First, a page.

Localization DefinedLocalization, sometimes referenced as the numeronym L10N (L followed by the numeral ten (representing the number of letters in the word) and N) is the process of adapting a product or service from its source country to the needs and uses of a particular cultural or linguistic market. An example of localization is converting a document written in European French to Canadian French. Successfully localized products and services should seem as if they had originated within the local culture. To achieve this goal, technical communicators, software developers, translators, and product managers must consider many cultural and linguistic issues, such as:
- composition issues in the source language, which might be difficult to translate
- cultural differences and sensitivities, such as currency, national regulations and holidays, product or service names, gender roles, and geographic examples
- machine translation and translation memory tools
- usability assessment of the integrated product
- translating software source code (online help, error messages, user interface elements, etc.), websites, or database content
- adjusting graphic and visual elements and examples to make them culturally appropriate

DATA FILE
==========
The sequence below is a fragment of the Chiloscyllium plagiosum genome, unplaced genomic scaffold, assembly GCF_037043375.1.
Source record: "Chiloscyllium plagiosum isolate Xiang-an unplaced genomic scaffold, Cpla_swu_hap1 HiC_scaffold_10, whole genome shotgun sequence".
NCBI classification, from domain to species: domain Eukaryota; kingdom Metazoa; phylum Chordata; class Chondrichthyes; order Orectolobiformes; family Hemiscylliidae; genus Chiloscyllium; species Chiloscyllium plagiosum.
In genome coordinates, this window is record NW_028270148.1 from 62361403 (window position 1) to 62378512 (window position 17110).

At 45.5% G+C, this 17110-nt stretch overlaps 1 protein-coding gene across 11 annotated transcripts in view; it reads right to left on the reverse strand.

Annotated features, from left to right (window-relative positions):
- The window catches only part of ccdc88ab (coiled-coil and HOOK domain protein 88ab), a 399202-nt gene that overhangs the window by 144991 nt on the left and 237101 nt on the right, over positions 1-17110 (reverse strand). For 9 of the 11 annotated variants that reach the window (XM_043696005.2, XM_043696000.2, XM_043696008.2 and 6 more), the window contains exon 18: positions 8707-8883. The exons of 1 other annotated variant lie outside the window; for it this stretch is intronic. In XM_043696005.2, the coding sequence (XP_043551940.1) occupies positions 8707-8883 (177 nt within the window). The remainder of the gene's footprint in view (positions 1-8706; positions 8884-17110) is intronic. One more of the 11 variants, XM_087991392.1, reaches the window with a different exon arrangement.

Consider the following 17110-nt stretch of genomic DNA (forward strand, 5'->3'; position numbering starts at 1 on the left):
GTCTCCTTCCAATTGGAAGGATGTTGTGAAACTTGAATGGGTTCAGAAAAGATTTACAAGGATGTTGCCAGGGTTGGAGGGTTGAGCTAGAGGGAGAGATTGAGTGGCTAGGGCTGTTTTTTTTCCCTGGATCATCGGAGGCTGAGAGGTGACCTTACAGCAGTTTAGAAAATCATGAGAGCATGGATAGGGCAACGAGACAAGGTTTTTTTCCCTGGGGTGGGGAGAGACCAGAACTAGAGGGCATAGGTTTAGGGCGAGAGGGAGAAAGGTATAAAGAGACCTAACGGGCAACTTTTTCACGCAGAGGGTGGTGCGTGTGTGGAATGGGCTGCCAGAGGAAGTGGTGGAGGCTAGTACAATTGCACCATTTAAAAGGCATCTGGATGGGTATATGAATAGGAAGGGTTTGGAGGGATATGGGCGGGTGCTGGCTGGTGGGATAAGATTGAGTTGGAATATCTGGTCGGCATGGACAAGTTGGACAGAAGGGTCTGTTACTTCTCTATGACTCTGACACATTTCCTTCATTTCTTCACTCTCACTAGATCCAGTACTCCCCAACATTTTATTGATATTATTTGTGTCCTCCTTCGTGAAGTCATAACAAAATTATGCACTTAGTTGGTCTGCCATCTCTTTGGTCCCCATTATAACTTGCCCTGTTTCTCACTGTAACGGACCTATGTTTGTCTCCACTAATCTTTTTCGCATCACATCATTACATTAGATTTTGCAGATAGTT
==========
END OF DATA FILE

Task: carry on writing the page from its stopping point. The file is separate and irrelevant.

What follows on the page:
- controlling quality of localized content and systems
Two Types of LocalizationThere are two types of localization: general and radical.
- General localization refers to superficial cultural differences, such as language, currency, and date formats. For example, someone translating a document from Spanish to English (or vice versa) would simply translate the words as closely as possible, factor in currency and date formatting changes, and correct other small inconsistencies.
- Radical localization is more in-depth, incorporating cultural differences that affect the way users think, feel, and act. As an example, Nancy Hoft explains that an American document localized for a British audience, “…needs to be adapted so that it uses the British spellings of words, British axioms and expressions, currency amounts in the British pound sterling, and measurements expressed in metrics, to name a few of the changes. A further distinction would involve adapting to the reading and learning styles of the British users” (12).
Business IssuesIf a company is trying to go global, then the technical communication manager must keep in mind several business issues when entering an international market:
- likelihood of the product selling, even after being localized
- risks of entering a new market, whether domestically or internationally
- minimum cost of localization, which can be $10,000 USD due to translation fees
- liability and other legal issues
- avoid using slang and jargon.
- learn what is considered acceptable rhetoric in the target country.
- learn what is proper syntax and word order.
- recognize the importance of smaller details, such as the meaning of specific colors (for example, English speakers associate jealousy with the color green; Chinese speakers associate jealousy with the color red).